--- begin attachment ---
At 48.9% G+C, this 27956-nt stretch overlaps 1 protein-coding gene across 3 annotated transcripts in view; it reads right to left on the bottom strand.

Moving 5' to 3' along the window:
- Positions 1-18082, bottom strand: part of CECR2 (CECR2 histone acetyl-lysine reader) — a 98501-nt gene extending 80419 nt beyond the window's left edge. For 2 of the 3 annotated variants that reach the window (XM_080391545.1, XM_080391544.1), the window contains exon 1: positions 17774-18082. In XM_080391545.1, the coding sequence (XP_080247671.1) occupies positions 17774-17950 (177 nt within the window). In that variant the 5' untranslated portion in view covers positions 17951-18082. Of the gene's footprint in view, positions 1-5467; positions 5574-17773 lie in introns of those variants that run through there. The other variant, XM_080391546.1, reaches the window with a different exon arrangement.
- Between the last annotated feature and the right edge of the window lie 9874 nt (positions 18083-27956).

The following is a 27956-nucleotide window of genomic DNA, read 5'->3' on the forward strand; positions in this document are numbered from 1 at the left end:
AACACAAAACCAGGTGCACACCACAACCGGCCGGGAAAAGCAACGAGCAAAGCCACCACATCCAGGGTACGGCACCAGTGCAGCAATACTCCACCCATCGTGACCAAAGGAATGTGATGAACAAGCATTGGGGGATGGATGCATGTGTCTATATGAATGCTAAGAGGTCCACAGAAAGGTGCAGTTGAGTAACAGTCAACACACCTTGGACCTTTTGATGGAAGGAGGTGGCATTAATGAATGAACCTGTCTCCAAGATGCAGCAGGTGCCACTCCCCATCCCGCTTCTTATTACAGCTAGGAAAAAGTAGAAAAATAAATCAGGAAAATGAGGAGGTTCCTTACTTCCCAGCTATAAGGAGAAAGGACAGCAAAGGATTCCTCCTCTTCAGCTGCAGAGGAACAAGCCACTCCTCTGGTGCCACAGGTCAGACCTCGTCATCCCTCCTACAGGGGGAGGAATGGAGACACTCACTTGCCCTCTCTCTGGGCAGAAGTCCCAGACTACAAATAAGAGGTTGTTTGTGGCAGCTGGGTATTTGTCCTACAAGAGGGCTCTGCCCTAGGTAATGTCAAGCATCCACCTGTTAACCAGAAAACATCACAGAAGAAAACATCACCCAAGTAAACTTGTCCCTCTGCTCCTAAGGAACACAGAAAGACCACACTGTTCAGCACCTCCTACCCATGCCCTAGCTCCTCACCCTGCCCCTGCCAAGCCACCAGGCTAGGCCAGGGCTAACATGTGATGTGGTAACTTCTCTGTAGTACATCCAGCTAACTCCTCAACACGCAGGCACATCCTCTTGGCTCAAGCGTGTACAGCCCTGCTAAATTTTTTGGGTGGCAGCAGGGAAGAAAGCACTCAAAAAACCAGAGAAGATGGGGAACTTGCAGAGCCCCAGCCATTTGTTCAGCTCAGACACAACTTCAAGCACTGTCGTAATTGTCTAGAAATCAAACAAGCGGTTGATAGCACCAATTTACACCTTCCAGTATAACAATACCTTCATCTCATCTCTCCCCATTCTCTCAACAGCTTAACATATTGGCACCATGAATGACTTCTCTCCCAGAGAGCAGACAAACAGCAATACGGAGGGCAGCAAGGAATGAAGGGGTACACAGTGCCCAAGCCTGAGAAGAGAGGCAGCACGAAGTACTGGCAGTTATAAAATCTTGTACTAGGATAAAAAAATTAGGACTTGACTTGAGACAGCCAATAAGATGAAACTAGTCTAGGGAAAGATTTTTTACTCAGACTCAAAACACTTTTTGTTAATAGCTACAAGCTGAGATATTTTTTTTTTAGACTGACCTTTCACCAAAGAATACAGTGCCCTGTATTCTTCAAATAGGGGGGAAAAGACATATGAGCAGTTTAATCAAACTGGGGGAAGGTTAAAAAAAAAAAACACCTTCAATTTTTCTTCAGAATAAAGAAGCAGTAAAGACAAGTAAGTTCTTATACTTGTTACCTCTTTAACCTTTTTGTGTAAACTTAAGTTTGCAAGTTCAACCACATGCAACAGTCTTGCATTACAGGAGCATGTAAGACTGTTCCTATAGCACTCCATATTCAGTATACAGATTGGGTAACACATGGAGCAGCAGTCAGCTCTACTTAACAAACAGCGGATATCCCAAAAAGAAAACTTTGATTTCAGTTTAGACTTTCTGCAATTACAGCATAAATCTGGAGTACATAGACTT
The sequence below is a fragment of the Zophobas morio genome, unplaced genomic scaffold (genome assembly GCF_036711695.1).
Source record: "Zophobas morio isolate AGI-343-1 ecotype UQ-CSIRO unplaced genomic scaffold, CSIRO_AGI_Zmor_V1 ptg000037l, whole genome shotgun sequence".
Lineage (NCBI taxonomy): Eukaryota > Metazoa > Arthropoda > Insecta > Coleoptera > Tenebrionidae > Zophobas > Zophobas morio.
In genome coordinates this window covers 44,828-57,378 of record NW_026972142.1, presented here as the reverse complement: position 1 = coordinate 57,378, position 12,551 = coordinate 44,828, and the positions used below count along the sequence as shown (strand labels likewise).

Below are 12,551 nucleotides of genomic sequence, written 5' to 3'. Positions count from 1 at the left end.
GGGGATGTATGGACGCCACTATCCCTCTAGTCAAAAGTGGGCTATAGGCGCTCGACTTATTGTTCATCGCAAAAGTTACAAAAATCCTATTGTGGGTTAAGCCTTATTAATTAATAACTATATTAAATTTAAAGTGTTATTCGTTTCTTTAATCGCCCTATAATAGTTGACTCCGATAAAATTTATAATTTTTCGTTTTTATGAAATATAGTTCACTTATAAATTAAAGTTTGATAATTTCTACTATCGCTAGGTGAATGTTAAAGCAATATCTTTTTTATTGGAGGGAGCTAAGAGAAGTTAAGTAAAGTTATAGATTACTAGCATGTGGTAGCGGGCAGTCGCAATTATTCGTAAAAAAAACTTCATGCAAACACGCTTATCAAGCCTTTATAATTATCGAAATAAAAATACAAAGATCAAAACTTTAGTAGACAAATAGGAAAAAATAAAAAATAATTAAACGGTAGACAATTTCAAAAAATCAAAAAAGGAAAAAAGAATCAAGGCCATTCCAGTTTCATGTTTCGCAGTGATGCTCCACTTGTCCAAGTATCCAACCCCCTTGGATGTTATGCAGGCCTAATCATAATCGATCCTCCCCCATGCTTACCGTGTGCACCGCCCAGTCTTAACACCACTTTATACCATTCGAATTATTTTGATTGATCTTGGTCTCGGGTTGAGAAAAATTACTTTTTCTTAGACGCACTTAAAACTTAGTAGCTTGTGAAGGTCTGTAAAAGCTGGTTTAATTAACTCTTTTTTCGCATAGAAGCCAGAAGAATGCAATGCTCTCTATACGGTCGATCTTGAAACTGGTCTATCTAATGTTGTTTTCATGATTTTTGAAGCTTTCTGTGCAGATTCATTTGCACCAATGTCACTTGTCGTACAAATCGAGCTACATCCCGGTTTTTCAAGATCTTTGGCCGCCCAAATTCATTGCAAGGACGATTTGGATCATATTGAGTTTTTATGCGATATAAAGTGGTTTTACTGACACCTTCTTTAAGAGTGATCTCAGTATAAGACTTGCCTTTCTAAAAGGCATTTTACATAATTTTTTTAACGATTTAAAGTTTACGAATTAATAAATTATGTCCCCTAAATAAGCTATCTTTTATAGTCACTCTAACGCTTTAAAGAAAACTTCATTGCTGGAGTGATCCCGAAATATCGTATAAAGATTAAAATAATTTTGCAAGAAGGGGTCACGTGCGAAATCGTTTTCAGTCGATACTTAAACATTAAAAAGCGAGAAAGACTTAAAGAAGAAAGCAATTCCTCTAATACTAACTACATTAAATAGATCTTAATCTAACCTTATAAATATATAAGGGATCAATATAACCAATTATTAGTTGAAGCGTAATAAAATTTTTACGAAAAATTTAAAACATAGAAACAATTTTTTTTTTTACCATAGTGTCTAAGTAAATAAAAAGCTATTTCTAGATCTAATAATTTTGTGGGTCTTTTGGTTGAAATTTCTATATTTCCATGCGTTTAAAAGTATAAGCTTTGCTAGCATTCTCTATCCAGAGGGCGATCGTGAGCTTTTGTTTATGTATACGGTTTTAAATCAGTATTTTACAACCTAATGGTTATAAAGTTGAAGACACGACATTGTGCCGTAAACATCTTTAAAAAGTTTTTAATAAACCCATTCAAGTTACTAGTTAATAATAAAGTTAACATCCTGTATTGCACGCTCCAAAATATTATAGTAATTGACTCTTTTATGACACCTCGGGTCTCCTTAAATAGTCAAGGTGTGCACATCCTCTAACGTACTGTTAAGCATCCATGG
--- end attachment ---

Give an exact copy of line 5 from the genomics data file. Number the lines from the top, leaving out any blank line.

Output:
The following is a 27956-nucleotide window of genomic DNA, read 5'->3' on the forward strand; positions in this document are numbered from 1 at the left end: